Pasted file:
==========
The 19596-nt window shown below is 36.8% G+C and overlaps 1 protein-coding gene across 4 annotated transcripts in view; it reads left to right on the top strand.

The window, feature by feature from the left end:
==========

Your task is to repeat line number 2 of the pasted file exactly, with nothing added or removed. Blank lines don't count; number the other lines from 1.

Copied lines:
The window, feature by feature from the left end: